March 16, 2022
By Jordan Hove, PT, OCS
Many have grown up with the understanding that, whenever you’re about to work out, compete or otherwise push your body, it is important to stretch immediately before the activity in order to prevent injury and perform your best.
Yet, despite these long-held beliefs – perhaps surprisingly – there’s little evidence to support this theory.
Today’s evidence suggests that there’s no connection between injury prevention and stretching – static, or reach-and-hold-type stretching – before a workout. Performance-wise, there’s also no consistent connection, with some studies even suggestions that stretching before an activity or competition can actually weaken performance.
For example, research released by Applied Physiology, Nutrition, and Metabolism in 2011 found that the vertical jump heights of young and middle-aged men actually declined when participants stretched beforehand. In contrast, the same study found heights increased after warming up dynamically, or using dynamic stretching.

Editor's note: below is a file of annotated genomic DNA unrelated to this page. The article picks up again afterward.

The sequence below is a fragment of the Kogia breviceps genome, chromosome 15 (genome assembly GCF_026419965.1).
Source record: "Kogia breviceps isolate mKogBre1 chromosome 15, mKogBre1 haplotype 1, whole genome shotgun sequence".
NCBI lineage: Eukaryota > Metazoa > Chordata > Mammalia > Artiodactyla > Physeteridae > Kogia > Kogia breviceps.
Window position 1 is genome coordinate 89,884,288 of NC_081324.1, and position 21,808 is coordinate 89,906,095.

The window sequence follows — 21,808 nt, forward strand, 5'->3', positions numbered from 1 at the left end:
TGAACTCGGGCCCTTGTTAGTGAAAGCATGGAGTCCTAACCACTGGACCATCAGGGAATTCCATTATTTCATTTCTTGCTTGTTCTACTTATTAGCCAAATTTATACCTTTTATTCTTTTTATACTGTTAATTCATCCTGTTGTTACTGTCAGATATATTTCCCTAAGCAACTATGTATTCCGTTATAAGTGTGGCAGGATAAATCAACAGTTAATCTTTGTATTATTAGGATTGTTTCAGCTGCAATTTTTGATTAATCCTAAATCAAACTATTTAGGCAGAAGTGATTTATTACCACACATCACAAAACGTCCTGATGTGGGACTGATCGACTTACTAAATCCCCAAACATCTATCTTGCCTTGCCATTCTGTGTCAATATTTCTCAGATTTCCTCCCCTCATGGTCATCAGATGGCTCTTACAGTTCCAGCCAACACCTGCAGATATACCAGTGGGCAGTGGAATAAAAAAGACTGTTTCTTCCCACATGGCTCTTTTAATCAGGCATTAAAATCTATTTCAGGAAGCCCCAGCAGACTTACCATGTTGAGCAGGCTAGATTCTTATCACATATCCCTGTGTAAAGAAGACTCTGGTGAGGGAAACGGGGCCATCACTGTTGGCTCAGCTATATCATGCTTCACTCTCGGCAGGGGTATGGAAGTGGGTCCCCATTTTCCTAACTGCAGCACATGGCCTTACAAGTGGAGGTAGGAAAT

Dynamic stretches can best be described as a lower-intensity version of the exercises and movements you plan to perform during your activities or while you’re competing. A light jog, some leg swings, lunges, high-knees, arm and shoulder rotations … all these movements can be part of a dynamic stretching routine, depending on the activity you’re about to do.
Such dynamic warm-ups help you break a sweat, sure, but it does so much more. Dynamic stretching ensures your muscles are well-supplied with oxygen, promoting optimal flexibility and efficiency.
Dynamic stretching, however, can only optimize your current level of flexibility. Static stretching is still vital in maintaining and improving your body’s level of overall flexibility … just not right before an activity.
So, when’s the ideal time to maintain and improve flexibility through static stretching? Here are some guidelines:
Set time aside for stretching either first-thing in the morning or just before going to bed.
As consistent tightness in the muscles and joints can put one more at risk of pain and injury, those who regularly exercise or compete should have an annual physical therapy exam. During a PT exam, weaknesses and flexibility, strength and movement can be identified and properly addressed before they manifest into injuries.